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How TikTok and WeChat escalated the U.S.-China trade war

Molly Wood and Jennifer Pak Aug 7, 2020
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A man rides past the offices of Tencent, the parent company of Chinese social media platform WeChat, in Beijing. Greg Baker/AFP via Getty Images
TikTok

How TikTok and WeChat escalated the U.S.-China trade war

Molly Wood and Jennifer Pak Aug 7, 2020
Heard on:
A man rides past the offices of Tencent, the parent company of Chinese social media platform WeChat, in Beijing. Greg Baker/AFP via Getty Images
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In the latest sign of escalating tensions between the U.S. and China, President Donald Trump issued an executive order Thursday restricting the activities of Chinese social-media apps TikTok and WeChat.

TikTok is the first Chinese tech platform to gain massive popularity in the U.S., rivaling American platforms Instagram and Snapchat. WeChat is the unrivaled superapp that has become pivotal to daily life in China, widely used by Americans who have business or personal connections there. Both have built extensive audiences around the world.

Marketplace host Molly Wood spoke with our China correspondent, Jennifer Pak, about what this means for American tech companies competing for a global audience in the midst of an ongoing trade war. The following is an edited transcript of their conversation.

Molly Wood: So, give us a sense of how important WeChat, specifically, is as a tool for communication, but also for business.

Jennifer Pak: Well, in my life, it’s something I use every day. We call it the Swiss Army knife app. I can’t lay claim to that. But basically it does everything. So, I book taxis through it. I split bills with my friends, I communicate with my colleague, I have to send files to people, videos, pictures, everything is done on WeChat. It’s the app of everything, so it’s very important. And WeChat has a lot of functions, like if shops want to sell things or if they want to advertise when they want to communicate with consumers. Because remember, email is not widely used here. It’s seen as really ancient. So, for people who want to access the Chinese market, WeChat is it.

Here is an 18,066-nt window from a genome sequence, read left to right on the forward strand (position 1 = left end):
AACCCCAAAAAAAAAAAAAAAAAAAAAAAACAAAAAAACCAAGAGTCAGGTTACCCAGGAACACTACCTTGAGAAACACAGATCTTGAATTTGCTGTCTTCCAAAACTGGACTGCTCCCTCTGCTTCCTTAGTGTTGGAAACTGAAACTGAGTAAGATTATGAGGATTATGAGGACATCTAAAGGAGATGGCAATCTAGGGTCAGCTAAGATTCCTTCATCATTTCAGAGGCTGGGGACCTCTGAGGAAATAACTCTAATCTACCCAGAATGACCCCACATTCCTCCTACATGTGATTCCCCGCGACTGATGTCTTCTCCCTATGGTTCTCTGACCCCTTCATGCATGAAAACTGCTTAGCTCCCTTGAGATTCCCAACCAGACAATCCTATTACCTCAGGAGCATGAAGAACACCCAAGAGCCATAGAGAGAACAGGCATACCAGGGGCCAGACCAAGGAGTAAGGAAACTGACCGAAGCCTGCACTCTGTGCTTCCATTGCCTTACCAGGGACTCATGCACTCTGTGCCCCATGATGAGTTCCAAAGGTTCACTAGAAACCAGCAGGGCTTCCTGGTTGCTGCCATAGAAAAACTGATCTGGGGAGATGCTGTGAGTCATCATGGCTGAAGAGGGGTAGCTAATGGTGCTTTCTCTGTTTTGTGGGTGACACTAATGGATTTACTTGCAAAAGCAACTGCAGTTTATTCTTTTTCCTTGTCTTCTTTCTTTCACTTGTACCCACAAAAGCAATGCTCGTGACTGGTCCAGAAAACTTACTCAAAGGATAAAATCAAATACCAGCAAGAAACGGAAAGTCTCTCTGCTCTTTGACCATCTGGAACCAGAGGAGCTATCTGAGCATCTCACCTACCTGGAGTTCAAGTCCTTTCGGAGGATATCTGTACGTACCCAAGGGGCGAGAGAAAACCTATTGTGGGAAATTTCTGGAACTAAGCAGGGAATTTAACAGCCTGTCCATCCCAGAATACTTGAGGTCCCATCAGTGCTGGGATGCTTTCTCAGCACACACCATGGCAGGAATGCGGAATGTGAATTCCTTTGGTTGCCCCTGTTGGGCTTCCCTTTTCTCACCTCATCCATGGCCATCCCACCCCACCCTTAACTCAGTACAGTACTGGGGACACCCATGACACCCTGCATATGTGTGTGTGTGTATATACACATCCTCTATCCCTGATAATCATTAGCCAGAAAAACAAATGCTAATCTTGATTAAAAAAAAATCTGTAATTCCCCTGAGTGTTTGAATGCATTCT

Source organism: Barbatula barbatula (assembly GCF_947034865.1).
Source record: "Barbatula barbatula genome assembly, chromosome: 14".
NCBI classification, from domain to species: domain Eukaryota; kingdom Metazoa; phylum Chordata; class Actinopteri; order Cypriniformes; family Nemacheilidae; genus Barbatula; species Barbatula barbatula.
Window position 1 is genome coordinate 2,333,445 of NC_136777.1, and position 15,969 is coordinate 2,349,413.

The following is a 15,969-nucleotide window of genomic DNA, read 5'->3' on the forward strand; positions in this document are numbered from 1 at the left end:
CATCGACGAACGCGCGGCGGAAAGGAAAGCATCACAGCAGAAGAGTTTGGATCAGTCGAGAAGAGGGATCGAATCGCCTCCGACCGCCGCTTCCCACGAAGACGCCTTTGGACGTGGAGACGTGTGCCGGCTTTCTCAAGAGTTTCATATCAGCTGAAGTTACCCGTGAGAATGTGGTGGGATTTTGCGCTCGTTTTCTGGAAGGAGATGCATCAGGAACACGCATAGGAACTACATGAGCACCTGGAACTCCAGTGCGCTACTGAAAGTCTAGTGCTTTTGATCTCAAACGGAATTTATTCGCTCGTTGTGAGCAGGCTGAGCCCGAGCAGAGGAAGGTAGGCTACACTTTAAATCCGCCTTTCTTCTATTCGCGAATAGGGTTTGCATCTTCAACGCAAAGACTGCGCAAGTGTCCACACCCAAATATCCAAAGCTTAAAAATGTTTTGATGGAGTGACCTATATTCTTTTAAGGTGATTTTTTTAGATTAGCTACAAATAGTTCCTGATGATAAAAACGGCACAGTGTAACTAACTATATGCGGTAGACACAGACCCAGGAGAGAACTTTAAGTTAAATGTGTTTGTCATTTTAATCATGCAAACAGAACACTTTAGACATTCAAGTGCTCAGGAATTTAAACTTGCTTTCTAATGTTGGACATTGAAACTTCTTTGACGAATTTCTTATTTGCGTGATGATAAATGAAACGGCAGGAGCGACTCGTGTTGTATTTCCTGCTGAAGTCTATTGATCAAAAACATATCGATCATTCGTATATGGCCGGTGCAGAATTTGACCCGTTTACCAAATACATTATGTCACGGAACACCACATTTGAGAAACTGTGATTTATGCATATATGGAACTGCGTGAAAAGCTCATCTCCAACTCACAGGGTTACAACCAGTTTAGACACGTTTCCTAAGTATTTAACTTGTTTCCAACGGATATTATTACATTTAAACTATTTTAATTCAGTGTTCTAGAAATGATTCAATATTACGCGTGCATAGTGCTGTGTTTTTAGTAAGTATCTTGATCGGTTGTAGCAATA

Wood: Let’s broaden out a little bit because of course, this Trump policy is an escalation that we expect to continue. What kind of chilling effect might this have on Chinese companies who are looking to expand into the United States?

Pak: Well, it’s already making people not go to the U.S. for now. Right? But we have to put this into context because the U.S. right now went from a very open-landscape, level playing field for anyone wanting to come in and invest, to now having some policies targeting Chinese firms. But at the same time, if you look at China, China is opening up, but there’s still many, many, many areas that are blocked for U.S. companies, and that’s part of the reason why the trade war started. So, it’s hard to kind of compare what’s been happening, but certainly, TikTok has been very vocal about it’s been very unfair. They have been trying very hard to play by America’s rules, but they said that this has nothing to do with law. It has nothing to do with the national security concerns and everything to do with just trying to shut TikTok out.

Wood: So, if this playing field, this very open investment playing field, continues to narrow, and Chinese companies don’t want to invest or cannot invest in American interests, where might that money go?

Pak: It’s already going to Southeast Asia, it’s going to developing markets. Because remember, a lot of times when people talk about this conflict between the U.S. and China, it’s really not about China and U.S. markets. It’s really about the next 4 billion customers, it’s about developing countries. So, we’re seeing a lot of the battles with e-commerce, especially Alibaba and Tencent, coming face-to-face with Google and Facebook in Southeast Asia, in India, in Africa. So really, the tension is going to be about the competition that American companies will face when they go abroad.

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